- Open Access
Calcium signaling: an underlying link between cardiac disease and carcinogenesis
© The Author(s) 2018
- Received: 22 May 2018
- Accepted: 25 May 2018
- Published: 8 June 2018
Cardiac disease and cancer are the top two health threatening disorders, resulting in the loss of millions of lives every year. The countless spending has attempted to mitigate these losses; however, the benefits of this spending do not yet meet society satisfaction. Many research efforts are focused on elucidating the molecular mechanisms underlying carcinogenesis, including PD-1/CTLA-4, CCR, cytokines, P53, Notch and Wnt signaling pathways. Clinical trials with PD-1/CTLA-4 immune checkpoint inhibitor-based cancer therapy have been especially promising, but a major challenge is autoimmune reactions including mortality due to myocarditis . Thus, more intensive study is needed to examine the impact of cancer treatment on cardiac disease.
Calcium signaling, a fundamental pathway involved in control of cardiac function and cell proliferation and malignancy, might provide a link between cardiac dysfunction and cancer progression and therapy. Calcium signaling is involved at the molecular and cellular levels in most biological processes, such as neuronal excitability, excitation–contraction coupling in the heart and skeletal muscle [2, 3], embryo fertilization and development , and bone formation and remodeling. Altered calcium metabolism has been linked to tumorigenesis and heart failure [5, 6].
Intracellular calcium levels are regulated by the cell membrane calcium-sensing receptor (CaSR), which detects levels of extracellular serum calcium, and inositol 1,4,5-triphosphate receptors (IP3Rs) that regulate calcium release from intracellular stores. This calcium regulation is critical for multiple functions including cell proliferation, apoptosis, fertilization, and development. In a recent study, Bononi et al. found that the tumor suppressor BAP1, previously characterized as a nuclear deubiquitinase, is also localized in the endoplasmic reticulum (ER). This ER localized BAP1 deubiquitylates and thereby stabilizes ER IP3R3, so that BAP1 loss results in decreased calcium flux and impaired apoptotic responses . In another study Kuchay et al. reported that the F-box protein FBXL2 binds to and ubiquitylates IP3R3, targeting it for proteasome-mediated degradation and thereby limiting calcium influx into mitochondria and apoptosis . They further found that PTEN competes with FBXL2 for IP3R3 binding, so that PTEN loss (in addition to its activation of the PI3 kinase pathway) increases the FBXL2-dependent degradation of IP3R3. In this thematic series, Wang et al.  and Xu et al.  summarize these recent findings linking the essential role of calcium signaling in normal cells to cancer progression and treatment.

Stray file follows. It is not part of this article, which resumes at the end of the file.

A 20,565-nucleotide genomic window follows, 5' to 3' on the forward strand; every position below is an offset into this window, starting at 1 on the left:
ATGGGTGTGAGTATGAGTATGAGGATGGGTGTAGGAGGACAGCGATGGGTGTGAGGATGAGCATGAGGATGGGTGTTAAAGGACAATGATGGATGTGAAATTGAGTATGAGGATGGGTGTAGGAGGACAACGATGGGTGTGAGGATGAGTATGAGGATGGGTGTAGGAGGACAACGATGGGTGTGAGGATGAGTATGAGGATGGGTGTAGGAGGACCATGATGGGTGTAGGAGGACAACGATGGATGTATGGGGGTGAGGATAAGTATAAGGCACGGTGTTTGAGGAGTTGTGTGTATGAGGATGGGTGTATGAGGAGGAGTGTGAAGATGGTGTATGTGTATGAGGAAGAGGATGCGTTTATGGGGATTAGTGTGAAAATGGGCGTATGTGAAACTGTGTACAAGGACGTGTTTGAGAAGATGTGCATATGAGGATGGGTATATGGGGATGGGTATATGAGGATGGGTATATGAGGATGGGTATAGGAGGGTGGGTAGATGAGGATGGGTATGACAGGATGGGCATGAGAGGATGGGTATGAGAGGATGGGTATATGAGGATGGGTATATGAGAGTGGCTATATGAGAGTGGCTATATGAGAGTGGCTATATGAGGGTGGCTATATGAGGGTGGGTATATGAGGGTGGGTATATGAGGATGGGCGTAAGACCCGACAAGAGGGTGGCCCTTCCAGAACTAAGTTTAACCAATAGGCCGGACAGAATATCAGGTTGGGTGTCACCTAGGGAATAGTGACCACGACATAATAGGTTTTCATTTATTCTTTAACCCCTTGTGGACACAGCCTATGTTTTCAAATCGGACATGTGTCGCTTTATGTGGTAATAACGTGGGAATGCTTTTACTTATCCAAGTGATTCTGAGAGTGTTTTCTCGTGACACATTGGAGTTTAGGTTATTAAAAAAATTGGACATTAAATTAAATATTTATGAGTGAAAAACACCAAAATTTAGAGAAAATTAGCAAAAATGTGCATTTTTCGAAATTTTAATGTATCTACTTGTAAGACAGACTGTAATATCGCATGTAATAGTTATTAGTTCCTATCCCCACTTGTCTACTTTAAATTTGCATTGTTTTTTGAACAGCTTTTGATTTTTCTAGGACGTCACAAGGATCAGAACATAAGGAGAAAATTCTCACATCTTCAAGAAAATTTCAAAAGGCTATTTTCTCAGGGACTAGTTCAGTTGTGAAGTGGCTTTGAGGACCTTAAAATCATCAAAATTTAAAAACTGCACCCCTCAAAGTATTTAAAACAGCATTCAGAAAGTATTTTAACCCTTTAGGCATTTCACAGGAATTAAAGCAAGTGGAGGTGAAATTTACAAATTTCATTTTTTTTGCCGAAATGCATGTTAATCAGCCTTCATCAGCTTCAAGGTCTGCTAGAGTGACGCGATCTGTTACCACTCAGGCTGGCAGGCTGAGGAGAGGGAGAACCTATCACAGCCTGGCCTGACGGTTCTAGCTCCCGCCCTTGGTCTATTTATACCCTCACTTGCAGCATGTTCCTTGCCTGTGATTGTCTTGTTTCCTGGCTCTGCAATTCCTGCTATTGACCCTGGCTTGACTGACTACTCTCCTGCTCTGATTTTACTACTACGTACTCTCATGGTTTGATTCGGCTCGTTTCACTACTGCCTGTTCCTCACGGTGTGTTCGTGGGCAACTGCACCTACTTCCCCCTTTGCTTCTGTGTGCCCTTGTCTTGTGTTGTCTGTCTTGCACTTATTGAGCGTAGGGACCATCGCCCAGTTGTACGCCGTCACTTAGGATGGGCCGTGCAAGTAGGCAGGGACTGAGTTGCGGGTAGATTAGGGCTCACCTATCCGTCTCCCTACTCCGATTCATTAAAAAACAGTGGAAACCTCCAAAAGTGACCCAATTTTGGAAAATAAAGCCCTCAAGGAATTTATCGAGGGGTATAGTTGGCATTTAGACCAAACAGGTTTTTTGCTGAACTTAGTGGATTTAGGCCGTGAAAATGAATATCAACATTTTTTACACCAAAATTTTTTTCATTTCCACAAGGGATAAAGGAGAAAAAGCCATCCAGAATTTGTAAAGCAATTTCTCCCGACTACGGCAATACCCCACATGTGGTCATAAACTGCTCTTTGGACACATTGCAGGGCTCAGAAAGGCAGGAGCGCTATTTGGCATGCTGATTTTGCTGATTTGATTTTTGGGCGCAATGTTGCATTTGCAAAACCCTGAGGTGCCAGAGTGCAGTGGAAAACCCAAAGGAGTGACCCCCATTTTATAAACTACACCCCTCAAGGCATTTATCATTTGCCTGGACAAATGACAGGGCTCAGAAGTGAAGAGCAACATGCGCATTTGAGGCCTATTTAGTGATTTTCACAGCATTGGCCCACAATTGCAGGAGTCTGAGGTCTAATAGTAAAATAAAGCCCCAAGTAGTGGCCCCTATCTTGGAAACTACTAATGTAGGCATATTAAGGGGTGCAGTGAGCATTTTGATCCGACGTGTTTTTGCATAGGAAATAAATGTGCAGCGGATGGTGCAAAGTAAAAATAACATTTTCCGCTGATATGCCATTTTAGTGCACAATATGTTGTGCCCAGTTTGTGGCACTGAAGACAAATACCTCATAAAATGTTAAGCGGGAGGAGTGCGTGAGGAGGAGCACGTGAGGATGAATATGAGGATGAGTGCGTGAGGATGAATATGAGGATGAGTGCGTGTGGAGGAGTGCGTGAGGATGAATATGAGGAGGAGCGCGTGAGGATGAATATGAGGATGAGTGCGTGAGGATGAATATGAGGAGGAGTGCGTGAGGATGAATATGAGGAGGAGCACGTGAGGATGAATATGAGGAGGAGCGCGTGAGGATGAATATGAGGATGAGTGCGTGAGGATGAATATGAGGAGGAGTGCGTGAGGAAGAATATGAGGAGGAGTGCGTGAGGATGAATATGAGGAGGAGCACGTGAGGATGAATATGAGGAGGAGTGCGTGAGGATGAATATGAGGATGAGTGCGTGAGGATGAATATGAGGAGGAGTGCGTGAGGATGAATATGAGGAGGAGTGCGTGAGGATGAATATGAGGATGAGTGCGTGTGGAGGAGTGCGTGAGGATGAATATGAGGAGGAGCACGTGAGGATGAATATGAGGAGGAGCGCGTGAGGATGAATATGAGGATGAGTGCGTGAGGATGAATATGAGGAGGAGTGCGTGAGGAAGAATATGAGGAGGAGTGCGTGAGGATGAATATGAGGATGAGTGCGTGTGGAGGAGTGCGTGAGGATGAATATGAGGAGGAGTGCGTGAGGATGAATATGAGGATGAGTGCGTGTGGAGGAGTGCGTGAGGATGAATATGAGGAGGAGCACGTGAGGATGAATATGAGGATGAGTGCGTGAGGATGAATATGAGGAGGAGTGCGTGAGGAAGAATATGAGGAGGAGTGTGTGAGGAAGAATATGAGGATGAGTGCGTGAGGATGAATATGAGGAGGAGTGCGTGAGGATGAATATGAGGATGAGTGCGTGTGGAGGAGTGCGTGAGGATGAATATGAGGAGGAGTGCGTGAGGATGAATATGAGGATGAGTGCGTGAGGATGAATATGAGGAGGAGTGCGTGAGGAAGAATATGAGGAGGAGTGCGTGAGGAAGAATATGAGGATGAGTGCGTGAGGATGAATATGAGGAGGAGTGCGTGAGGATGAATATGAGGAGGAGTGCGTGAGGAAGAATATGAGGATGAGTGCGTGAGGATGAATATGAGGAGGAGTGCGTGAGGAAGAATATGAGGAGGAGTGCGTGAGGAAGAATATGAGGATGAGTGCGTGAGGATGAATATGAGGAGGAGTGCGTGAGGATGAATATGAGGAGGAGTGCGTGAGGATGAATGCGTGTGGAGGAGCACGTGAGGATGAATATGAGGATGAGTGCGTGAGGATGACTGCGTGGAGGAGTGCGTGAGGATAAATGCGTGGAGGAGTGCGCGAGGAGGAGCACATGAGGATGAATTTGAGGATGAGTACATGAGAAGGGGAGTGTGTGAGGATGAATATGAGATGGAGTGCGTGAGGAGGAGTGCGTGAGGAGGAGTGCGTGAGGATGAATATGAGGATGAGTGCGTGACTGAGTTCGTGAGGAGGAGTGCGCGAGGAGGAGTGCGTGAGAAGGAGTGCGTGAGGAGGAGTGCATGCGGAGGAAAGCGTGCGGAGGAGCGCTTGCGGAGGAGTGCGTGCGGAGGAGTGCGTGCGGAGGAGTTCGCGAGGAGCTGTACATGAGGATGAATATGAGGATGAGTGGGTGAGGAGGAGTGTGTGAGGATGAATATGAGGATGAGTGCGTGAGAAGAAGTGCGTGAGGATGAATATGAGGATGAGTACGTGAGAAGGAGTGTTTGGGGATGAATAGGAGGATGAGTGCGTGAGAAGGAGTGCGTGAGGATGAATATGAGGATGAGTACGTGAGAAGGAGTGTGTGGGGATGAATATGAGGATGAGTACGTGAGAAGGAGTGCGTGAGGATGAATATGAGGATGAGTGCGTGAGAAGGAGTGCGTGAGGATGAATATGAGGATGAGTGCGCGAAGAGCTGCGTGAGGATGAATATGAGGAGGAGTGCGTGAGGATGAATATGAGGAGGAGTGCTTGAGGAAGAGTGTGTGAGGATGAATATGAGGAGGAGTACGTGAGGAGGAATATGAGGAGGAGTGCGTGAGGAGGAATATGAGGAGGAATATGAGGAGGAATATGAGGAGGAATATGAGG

Resident cardiac macrophages have multiple functions including post myocardial infarction repair, which may involve intercellular calcium signaling cross-talk between cardiomyocytes and macrophages. Hulsmans et al. discovered that resident macrophages can communicate with the atrial-ventricular node of the heart to facilitate cardiac electrical conduction . Distinct gene expression patterns related to intracellular calcium signaling could contribute to the inflammatory response and contractile dysfunction of the heart. Moreover, coordinated cell programming may underlie the specific lineage of the resident macrophage in the heart. In this thematic series, Zhou et al.  provide a review of the literature that links calcium signaling to diverse functions in different tissues.
Resolving the spatial and temporal aspects of calcium signaling in vivo and in vitro is critical for understanding the physiology and pathology of heart disease and cancer treatment. In this thematic series, Staehlke et al.  designed a highly sensitive approach with an amino-group containing plasma polymer nanolayer to examine calcium ion mobilization in osteoblasts. Conjugating near-infrared indocyanine green (ICG) dyes with human serum albumin by covalently binding to gold nanorod, Zhang et al.  have developed a sensitive near-field fluorescence detection approach that will provide a more sensitive tool for detecting calcium signaling in vivo at the cellular level and in living animals theoretically.
XHX conceived of the study. XHX, SB, JM and WI prepared the manuscript and edited the manuscript. All authors read and approved the final manuscript.
This work was supported by the NSFC (#31571273/31771277/31371256 to XHX), the Foreign Distinguished Scientist Program (#MS2014SXSF038), the National Department of Education Central Universities Research Fund (#GK20130100/201701005/GERP-17-45), and US Maryland Stem Cell Research Fund (2009MSCRFE008300).
The authors declare that they have no conflict of interest.
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